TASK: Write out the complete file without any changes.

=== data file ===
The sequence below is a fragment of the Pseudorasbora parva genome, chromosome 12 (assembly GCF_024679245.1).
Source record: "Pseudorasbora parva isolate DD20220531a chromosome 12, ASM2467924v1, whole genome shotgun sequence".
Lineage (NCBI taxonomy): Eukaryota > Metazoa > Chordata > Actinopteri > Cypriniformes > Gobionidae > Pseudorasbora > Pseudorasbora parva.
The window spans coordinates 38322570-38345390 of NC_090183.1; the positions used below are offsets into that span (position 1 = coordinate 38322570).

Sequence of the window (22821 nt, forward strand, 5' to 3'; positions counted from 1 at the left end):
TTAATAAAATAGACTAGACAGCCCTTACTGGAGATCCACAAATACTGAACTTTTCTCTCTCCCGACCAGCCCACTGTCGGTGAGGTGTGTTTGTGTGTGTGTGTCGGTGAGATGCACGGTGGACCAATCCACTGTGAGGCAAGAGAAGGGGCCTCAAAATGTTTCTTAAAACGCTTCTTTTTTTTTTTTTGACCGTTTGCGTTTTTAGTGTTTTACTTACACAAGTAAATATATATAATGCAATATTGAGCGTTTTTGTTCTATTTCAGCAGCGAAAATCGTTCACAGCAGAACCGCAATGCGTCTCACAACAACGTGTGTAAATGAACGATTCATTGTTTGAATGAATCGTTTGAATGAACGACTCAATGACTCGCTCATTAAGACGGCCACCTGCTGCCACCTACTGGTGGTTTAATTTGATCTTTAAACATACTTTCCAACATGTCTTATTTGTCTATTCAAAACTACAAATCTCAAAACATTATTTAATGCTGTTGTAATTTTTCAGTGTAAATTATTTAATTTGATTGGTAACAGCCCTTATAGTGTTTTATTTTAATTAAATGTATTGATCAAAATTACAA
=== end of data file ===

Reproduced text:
The sequence below is a fragment of the Pseudorasbora parva genome, chromosome 12 (assembly GCF_024679245.1).
Source record: "Pseudorasbora parva isolate DD20220531a chromosome 12, ASM2467924v1, whole genome shotgun sequence".
Lineage (NCBI taxonomy): Eukaryota > Metazoa > Chordata > Actinopteri > Cypriniformes > Gobionidae > Pseudorasbora > Pseudorasbora parva.
The window spans coordinates 38322570-38345390 of NC_090183.1; the positions used below are offsets into that span (position 1 = coordinate 38322570).

Sequence of the window (22821 nt, forward strand, 5' to 3'; positions counted from 1 at the left end):
TTAATAAAATAGACTAGACAGCCCTTACTGGAGATCCACAAATACTGAACTTTTCTCTCTCCCGACCAGCCCACTGTCGGTGAGGTGTGTTTGTGTGTGTGTGTCGGTGAGATGCACGGTGGACCAATCCACTGTGAGGCAAGAGAAGGGGCCTCAAAATGTTTCTTAAAACGCTTCTTTTTTTTTTTTTGACCGTTTGCGTTTTTAGTGTTTTACTTACACAAGTAAATATATATAATGCAATATTGAGCGTTTTTGTTCTATTTCAGCAGCGAAAATCGTTCACAGCAGAACCGCAATGCGTCTCACAACAACGTGTGTAAATGAACGATTCATTGTTTGAATGAATCGTTTGAATGAACGACTCAATGACTCGCTCATTAAGACGGCCACCTGCTGCCACCTACTGGTGGTTTAATTTGATCTTTAAACATACTTTCCAACATGTCTTATTTGTCTATTCAAAACTACAAATCTCAAAACATTATTTAATGCTGTTGTAATTTTTCAGTGTAAATTATTTAATTTGATTGGTAACAGCCCTTATAGTGTTTTATTTTAATTAAATGTATTGATCAAAATTACAA